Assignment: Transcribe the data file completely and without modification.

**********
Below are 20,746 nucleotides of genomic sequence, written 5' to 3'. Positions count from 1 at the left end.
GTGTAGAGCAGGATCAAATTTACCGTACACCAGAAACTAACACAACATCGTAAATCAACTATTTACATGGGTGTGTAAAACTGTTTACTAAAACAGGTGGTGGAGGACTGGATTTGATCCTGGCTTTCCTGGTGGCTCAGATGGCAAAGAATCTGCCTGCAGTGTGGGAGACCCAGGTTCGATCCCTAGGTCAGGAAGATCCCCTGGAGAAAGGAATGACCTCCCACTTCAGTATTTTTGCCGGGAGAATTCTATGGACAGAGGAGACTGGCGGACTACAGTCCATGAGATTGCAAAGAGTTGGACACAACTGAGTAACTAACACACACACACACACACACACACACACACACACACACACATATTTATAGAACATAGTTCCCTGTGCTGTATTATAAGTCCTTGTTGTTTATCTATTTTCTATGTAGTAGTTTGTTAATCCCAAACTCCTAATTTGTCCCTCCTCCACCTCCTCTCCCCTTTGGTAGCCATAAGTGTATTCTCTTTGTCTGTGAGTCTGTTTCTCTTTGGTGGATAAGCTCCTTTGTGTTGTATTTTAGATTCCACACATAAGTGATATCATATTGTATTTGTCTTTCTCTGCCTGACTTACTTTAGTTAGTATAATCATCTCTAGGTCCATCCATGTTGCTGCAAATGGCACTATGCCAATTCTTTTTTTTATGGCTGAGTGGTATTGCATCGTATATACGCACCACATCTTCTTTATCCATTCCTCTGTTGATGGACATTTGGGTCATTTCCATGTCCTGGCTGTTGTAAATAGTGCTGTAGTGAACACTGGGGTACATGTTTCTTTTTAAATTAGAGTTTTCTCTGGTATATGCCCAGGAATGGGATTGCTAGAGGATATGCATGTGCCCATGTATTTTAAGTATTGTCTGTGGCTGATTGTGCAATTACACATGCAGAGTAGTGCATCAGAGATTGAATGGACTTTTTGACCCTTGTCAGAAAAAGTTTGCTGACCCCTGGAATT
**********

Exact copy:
Below are 20,746 nucleotides of genomic sequence, written 5' to 3'. Positions count from 1 at the left end.
GTGTAGAGCAGGATCAAATTTACCGTACACCAGAAACTAACACAACATCGTAAATCAACTATTTACATGGGTGTGTAAAACTGTTTACTAAAACAGGTGGTGGAGGACTGGATTTGATCCTGGCTTTCCTGGTGGCTCAGATGGCAAAGAATCTGCCTGCAGTGTGGGAGACCCAGGTTCGATCCCTAGGTCAGGAAGATCCCCTGGAGAAAGGAATGACCTCCCACTTCAGTATTTTTGCCGGGAGAATTCTATGGACAGAGGAGACTGGCGGACTACAGTCCATGAGATTGCAAAGAGTTGGACACAACTGAGTAACTAACACACACACACACACACACACACACACACACACACACACATATTTATAGAACATAGTTCCCTGTGCTGTATTATAAGTCCTTGTTGTTTATCTATTTTCTATGTAGTAGTTTGTTAATCCCAAACTCCTAATTTGTCCCTCCTCCACCTCCTCTCCCCTTTGGTAGCCATAAGTGTATTCTCTTTGTCTGTGAGTCTGTTTCTCTTTGGTGGATAAGCTCCTTTGTGTTGTATTTTAGATTCCACACATAAGTGATATCATATTGTATTTGTCTTTCTCTGCCTGACTTACTTTAGTTAGTATAATCATCTCTAGGTCCATCCATGTTGCTGCAAATGGCACTATGCCAATTCTTTTTTTTATGGCTGAGTGGTATTGCATCGTATATACGCACCACATCTTCTTTATCCATTCCTCTGTTGATGGACATTTGGGTCATTTCCATGTCCTGGCTGTTGTAAATAGTGCTGTAGTGAACACTGGGGTACATGTTTCTTTTTAAATTAGAGTTTTCTCTGGTATATGCCCAGGAATGGGATTGCTAGAGGATATGCATGTGCCCATGTATTTTAAGTATTGTCTGTGGCTGATTGTGCAATTACACATGCAGAGTAGTGCATCAGAGATTGAATGGACTTTTTGACCCTTGTCAGAAAAAGTTTGCTGACCCCTGGAATT